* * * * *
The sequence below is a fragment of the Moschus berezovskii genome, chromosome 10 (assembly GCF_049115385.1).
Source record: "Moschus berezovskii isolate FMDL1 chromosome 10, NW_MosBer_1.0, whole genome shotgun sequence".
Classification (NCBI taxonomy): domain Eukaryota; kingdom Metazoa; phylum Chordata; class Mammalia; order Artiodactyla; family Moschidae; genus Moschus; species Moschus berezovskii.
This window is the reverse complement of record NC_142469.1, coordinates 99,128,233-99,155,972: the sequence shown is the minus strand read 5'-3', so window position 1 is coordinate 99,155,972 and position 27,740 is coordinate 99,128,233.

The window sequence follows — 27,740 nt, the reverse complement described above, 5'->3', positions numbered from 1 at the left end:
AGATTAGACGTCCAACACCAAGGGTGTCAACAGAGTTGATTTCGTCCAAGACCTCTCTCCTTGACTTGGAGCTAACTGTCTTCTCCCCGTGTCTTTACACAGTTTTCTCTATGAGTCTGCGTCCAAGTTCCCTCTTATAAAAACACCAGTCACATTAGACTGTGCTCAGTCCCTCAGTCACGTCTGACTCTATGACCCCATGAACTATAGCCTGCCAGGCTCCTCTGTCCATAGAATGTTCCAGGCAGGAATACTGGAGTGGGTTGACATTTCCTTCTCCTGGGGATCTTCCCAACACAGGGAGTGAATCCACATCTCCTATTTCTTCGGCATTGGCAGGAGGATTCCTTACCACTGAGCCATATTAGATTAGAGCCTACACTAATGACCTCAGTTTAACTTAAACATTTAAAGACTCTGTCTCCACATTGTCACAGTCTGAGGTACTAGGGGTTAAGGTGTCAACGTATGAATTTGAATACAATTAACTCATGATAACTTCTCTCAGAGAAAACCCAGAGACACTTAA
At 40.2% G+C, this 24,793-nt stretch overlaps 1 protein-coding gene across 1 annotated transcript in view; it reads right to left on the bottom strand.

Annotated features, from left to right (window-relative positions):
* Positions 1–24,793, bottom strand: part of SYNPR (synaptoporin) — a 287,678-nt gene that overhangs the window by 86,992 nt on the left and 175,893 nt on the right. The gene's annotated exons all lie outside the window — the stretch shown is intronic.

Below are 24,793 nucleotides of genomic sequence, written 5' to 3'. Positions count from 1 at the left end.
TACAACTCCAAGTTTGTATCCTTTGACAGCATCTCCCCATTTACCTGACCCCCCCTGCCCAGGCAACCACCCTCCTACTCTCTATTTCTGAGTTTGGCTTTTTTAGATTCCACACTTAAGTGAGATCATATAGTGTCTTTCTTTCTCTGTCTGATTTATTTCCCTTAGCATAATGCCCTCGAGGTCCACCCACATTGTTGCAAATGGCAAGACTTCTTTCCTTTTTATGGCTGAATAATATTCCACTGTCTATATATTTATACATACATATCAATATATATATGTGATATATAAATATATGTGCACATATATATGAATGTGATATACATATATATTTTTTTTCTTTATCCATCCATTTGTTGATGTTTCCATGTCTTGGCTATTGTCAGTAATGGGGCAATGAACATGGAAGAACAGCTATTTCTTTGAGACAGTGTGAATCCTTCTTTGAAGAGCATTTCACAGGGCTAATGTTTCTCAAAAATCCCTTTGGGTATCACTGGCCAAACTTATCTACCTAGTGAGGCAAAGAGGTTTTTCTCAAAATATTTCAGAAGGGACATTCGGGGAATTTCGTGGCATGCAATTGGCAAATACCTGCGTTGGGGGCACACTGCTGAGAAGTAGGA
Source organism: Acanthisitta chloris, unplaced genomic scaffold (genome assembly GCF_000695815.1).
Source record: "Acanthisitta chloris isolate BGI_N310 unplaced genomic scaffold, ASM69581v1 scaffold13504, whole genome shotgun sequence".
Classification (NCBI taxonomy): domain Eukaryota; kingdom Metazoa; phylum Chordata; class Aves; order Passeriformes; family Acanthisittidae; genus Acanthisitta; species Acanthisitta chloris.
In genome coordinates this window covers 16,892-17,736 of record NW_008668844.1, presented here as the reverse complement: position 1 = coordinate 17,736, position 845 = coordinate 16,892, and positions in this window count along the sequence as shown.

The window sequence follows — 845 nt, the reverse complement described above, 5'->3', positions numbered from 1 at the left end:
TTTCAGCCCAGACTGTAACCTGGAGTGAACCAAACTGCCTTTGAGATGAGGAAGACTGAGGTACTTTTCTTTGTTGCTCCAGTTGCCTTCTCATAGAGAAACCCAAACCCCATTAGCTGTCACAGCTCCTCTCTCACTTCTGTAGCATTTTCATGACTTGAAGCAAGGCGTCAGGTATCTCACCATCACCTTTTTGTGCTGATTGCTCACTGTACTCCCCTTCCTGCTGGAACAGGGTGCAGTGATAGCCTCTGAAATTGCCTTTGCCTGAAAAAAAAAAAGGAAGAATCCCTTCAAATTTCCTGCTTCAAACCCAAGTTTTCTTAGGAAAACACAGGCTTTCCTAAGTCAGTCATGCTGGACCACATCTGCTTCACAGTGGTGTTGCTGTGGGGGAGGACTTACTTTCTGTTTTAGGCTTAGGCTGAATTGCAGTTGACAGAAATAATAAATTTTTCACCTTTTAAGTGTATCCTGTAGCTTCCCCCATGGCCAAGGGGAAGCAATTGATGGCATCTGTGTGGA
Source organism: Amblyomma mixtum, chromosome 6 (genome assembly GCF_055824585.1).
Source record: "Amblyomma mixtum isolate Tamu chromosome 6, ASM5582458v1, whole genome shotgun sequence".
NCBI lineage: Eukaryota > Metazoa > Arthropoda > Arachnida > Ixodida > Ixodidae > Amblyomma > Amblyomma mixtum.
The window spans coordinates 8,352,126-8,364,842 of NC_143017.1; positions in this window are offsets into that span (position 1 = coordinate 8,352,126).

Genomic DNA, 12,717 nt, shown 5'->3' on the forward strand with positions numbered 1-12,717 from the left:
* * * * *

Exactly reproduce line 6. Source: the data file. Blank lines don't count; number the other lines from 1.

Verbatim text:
AGATTAGACGTCCAACACCAAGGGTGTCAACAGAGTTGATTTCGTCCAAGACCTCTCTCCTTGACTTGGAGCTAACTGTCTTCTCCCCGTGTCTTTACACAGTTTTCTCTATGAGTCTGCGTCCAAGTTCCCTCTTATAAAAACACCAGTCACATTAGACTGTGCTCAGTCCCTCAGTCACGTCTGACTCTATGACCCCATGAACTATAGCCTGCCAGGCTCCTCTGTCCATAGAATGTTCCAGGCAGGAATACTGGAGTGGGTTGACATTTCCTTCTCCTGGGGATCTTCCCAACACAGGGAGTGAATCCACATCTCCTATTTCTTCGGCATTGGCAGGAGGATTCCTTACCACTGAGCCATATTAGATTAGAGCCTACACTAATGACCTCAGTTTAACTTAAACATTTAAAGACTCTGTCTCCACATTGTCACAGTCTGAGGTACTAGGGGTTAAGGTGTCAACGTATGAATTTGAATACAATTAACTCATGATAACTTCTCTCAGAGAAAACCCAGAGACACTTAA